Thursday, August 18, 2011

The Stan Graphs

For my father

Graph #1: Real GDP relative to the GDP Deflator

With this graph, I'm taking inflation-adjusted GDP and dividing the inflation out of it, a second time. It doesn't seem right. But wait... I am only comparing Real GDP to the price level. That's all. That should be okay. And anyhow, dividing twice by the price level could be as valid as dividing twice by time. That's how they figure acceleration in first year physics, right? "Feet per second per second." So maybe it is valid.

I want the graph to be valid, because it is interesting.

The graph shows a steep increase until the mid-1960s, then a significant decline to the early 1980s, then mild increase. Interestingly, Clonal's graph shows increase until the mid-1960s, then flat until the early 1980s, and then increase again.

Same dates.

Real GDP increased quicker than prices went up, until the mid-1960s. Then, real GDP increased less rapidly than prices went up, until the early 1980s. After that, real GDP increased quicker again, but not as fast as before.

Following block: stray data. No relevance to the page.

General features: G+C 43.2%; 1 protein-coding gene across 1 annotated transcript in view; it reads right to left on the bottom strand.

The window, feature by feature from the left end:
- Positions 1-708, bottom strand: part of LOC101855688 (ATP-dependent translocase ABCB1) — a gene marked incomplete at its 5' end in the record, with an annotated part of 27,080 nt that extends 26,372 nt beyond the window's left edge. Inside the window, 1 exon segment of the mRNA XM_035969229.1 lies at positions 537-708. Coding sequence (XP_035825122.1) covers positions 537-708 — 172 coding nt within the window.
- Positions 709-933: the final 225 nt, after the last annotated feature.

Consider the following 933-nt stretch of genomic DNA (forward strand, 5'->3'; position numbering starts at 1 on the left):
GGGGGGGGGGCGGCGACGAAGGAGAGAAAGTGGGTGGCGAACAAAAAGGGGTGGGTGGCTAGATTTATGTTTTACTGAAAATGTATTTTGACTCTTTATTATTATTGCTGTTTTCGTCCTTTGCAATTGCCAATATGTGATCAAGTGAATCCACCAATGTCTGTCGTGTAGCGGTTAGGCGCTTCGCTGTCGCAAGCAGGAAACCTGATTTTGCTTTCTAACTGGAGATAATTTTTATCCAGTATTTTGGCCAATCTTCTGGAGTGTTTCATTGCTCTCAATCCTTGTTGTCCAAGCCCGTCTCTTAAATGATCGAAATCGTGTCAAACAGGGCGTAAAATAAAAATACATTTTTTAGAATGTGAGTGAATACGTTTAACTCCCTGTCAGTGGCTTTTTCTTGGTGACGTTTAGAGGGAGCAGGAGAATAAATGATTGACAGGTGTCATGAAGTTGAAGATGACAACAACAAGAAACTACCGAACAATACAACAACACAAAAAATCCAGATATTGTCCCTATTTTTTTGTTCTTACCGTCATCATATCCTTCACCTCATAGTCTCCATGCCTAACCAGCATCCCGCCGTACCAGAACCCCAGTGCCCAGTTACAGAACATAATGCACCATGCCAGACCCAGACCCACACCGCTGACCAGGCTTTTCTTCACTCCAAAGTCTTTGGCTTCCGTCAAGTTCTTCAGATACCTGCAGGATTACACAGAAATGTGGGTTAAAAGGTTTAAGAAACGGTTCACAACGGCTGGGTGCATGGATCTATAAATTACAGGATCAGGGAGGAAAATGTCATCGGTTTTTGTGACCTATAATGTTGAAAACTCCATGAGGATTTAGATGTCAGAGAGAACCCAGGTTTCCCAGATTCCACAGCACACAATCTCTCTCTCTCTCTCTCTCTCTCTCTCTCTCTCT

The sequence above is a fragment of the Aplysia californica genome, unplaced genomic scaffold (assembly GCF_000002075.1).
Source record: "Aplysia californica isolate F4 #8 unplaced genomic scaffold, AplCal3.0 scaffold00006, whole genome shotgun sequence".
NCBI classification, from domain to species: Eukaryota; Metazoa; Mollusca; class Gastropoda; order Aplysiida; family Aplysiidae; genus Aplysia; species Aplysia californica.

Graph #2: Index comparison

You see the same thing in Graph #2. Real GDP (blue) outpaces the Deflator until the mid-1960s. Then the Deflator (red) accelerates upward until the early 1980s. After that, Real GDP gains on the Deflator, but not at the same pace as in the early years.

The years from the mid-1960s to the early 1980s were years of substantial inflation. That is a big part of what we see on the graphs. But there is more to it than that. The shape of Graph #1 does not fit easily to the shape of inflation. Other factors are involved. Other forces are at work.

1 comment:

Jazzbumpa said...

I'm intrigued by this. It seems both right and wrong.

Arrrgghhhh - cognitive dissonance . . .